Here we are again with the second volume of "Algo salvaje" ("Something Wild"). We haven't had to wait long: here it comes, fast and furious, carrying the torch lit by the first volume. A festival of raw beats, direct and aggressive, mixed with understandable stylistic digressions, given the psychedelic transformation at the time. All are identifying marks of this second volume, a collection that should legitimize the Spanish garage-beat scene as one of the great musical (and social) offerings from a country that was stretching its limbs as much as it possibly could despite the restricting bonds of dictatorship. We return to those days to celebrate a wild, purely hedonistic, juvenile adventure (with few exceptions devoid of any professional sheen) which formed a musical offering capable of explaining to anyone today that, even subconsciously, in those dark days small trenches were being built with the aid of a fuzz pedal.
If the radio and television of Spain were both systematically hogged by the friendliest and softest pop songs, this new beat brawl, forged and beaten into shape on the Bsides of singles, started a parallel culture which in turn generated an important underground scene, out of the spotlight of the ever-present censor. Whether they were city dwellers or country folk, university students or illiterates with only the most basic education, their musical cry had little to do with the studied social outbursts of the singer-songwriter, nor did it pertain to any specific alternative music scene. The most restless adolescents understood that the volatile social chemistry of those years demanded of them both flexibility and resource management. In other words, wide open ears with no restrictive earplugs of any kind: beat, rhythm & blues, rock & roll, Bo Diddley beats, folk-rock, the early scent of psychedelia… A local scene as modest then as it is categorical today, appears before our eyes: audacious kids that, even in that oppressive and unhealthy environment, saw no need to construct an adult, anti-establishment discourse and felt creatively free, not ever having to apologize for shouting "Soy así" ("That's the way I am"), "Yo grito" ("I scream") or "Diciendo no" ("Saying no").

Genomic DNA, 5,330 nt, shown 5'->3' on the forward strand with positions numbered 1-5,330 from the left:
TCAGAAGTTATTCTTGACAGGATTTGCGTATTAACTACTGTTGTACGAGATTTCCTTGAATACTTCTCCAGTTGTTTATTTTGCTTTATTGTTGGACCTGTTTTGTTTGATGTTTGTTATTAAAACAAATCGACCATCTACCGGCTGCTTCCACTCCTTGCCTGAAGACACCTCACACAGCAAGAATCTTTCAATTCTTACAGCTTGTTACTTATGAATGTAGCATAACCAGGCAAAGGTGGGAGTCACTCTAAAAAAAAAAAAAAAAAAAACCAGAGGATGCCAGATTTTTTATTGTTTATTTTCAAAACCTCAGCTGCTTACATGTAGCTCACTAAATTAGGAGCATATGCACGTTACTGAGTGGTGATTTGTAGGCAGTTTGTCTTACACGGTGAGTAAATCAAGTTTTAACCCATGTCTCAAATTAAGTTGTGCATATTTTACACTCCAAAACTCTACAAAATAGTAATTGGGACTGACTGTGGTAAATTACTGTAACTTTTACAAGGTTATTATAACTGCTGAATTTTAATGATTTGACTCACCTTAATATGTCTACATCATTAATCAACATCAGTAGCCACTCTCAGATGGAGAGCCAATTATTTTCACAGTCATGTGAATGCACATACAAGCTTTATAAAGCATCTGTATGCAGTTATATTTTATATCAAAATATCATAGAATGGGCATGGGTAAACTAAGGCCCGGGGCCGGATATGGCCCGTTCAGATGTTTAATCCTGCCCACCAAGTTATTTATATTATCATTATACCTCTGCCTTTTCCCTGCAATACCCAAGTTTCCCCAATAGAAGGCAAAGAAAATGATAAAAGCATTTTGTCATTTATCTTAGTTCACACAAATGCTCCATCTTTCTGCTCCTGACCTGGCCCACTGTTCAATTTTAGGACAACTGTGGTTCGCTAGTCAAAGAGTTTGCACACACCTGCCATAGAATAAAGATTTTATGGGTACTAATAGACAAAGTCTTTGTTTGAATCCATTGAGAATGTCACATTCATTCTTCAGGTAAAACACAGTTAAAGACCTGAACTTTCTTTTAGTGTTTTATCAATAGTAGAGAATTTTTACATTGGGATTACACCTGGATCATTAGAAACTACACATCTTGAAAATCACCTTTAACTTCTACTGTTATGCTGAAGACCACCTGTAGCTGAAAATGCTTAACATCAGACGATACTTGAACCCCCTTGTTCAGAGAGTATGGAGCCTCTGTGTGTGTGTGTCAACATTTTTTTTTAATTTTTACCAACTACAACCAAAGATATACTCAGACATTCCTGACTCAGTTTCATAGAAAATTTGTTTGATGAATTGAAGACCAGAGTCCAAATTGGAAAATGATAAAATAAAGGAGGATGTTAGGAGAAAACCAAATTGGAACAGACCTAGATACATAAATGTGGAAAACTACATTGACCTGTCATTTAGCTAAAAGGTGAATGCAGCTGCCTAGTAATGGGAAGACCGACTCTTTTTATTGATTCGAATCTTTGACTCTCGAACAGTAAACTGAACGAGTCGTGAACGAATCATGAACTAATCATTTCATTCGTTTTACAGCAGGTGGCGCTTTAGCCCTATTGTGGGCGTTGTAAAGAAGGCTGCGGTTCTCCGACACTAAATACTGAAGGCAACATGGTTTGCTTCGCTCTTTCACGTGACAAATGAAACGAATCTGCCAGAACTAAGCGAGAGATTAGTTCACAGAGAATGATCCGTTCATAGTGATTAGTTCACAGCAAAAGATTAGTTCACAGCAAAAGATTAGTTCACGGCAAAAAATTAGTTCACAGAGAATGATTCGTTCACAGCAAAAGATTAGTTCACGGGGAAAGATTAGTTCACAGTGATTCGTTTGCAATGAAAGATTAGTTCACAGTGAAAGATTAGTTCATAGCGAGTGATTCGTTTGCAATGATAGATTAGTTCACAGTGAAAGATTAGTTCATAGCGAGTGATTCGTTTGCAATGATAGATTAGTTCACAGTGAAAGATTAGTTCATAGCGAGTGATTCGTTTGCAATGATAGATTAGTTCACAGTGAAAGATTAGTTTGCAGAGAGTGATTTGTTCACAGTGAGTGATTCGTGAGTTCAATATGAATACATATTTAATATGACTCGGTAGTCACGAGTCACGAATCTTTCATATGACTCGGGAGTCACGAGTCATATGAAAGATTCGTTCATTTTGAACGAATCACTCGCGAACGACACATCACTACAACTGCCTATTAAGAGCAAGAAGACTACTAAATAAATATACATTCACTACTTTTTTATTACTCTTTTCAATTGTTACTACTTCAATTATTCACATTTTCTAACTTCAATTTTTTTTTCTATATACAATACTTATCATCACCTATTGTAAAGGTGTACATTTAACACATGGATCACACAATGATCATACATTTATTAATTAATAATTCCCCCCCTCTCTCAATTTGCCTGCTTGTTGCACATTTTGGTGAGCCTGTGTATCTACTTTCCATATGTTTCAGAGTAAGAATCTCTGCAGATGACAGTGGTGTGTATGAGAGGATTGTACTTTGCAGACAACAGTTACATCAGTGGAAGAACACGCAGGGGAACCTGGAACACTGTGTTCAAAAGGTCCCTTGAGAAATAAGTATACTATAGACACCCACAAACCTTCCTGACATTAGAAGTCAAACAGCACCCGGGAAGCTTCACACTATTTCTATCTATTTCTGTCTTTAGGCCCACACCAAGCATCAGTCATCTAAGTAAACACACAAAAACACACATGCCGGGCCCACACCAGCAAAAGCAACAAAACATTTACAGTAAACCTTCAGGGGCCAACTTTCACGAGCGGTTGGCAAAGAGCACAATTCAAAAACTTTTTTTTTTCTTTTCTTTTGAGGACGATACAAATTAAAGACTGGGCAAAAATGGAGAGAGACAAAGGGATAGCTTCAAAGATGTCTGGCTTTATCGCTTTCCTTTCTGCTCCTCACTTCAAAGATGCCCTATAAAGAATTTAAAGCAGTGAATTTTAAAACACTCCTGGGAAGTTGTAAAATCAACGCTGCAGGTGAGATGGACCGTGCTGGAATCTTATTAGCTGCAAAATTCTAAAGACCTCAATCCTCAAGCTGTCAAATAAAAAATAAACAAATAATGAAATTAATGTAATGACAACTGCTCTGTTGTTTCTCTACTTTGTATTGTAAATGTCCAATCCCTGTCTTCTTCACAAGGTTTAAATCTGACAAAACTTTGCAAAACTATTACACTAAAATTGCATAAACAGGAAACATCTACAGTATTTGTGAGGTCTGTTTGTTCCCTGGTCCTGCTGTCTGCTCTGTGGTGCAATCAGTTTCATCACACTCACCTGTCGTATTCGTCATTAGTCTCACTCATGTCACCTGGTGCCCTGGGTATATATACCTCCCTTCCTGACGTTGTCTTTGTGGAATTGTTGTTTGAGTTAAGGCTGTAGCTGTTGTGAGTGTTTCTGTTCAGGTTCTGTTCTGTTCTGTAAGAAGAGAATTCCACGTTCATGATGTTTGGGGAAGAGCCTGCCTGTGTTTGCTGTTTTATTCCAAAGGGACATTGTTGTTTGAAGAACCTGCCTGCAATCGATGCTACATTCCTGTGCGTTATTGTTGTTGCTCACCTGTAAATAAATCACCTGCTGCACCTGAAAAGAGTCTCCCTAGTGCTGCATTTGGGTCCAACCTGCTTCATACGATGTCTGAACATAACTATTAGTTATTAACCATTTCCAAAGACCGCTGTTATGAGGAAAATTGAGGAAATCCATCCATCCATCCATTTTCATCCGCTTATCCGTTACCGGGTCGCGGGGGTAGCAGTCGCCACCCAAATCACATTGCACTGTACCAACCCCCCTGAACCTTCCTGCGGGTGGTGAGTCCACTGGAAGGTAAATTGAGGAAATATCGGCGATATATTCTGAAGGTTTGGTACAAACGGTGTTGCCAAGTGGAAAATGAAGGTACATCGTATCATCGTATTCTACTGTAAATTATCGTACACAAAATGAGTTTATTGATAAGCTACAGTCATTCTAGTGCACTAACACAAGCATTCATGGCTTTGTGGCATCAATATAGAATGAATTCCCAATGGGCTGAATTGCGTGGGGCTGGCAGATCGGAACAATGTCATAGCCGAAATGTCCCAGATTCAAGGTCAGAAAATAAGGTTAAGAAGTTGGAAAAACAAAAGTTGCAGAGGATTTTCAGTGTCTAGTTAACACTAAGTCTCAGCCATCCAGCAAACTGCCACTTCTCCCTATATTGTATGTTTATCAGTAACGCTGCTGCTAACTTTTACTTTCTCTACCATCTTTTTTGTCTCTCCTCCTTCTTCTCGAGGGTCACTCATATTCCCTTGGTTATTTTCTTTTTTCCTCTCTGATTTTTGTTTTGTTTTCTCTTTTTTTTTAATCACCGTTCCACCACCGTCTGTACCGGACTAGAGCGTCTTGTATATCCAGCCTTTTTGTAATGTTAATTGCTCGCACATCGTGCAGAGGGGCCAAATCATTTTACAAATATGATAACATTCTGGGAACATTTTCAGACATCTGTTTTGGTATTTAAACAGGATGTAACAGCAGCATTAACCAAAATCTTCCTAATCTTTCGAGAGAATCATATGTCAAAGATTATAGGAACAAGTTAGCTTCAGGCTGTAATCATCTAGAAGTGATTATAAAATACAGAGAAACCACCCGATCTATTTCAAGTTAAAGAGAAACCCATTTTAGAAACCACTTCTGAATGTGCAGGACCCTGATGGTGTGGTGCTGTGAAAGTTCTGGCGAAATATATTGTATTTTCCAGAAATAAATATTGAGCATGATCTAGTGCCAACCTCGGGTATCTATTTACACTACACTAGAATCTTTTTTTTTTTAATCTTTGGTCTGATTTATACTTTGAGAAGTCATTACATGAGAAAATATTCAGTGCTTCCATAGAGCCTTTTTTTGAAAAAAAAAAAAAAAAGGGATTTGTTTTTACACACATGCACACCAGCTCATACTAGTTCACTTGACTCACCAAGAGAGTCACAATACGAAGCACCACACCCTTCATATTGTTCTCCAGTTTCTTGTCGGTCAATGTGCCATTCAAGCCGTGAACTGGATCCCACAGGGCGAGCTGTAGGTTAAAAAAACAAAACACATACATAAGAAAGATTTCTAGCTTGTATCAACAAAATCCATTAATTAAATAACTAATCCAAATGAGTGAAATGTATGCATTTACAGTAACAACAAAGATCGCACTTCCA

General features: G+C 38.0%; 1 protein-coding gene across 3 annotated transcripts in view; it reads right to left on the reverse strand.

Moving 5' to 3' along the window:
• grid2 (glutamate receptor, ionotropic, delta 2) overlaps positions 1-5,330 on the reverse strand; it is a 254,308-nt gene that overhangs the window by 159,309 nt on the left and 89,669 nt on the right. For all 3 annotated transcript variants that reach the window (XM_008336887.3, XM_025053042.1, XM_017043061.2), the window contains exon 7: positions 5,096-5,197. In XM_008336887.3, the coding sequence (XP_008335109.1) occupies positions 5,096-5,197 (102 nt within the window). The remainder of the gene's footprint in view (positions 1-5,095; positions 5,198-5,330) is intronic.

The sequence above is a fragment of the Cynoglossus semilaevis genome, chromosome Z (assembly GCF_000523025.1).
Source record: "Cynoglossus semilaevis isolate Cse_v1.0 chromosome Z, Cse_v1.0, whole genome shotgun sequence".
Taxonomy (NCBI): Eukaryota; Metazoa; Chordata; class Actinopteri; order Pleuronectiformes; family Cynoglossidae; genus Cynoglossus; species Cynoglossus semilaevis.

It's not hard to imagine the news passing from mouth to ear among young music fans in 1966, fascinated and driven to distraction when hearing, astonished, something as angry as ?Te esperaba' by Los Pops, even after having heard the canonical version by The Animals. Dazzled, probably, for the rest of their days.
A quarter of the material here shows the genre's continued presence beyond 1968, sensitive and permeable to the new musical trends. And of course once again we find the omnipresent influence of the Liverpool sound and English beat in general... All of that shaken (and well stirred) with our own sense of identity to create an authentic mish-mash of a cocktail that today, fortunately, is recognized internationally, and which reveals to us the real starting point for a fair assessment of this scene: those uncertain times in the 60s in which a simple small-town boy decided, at least for a few energetic moments, not to bow down to anyone or anything.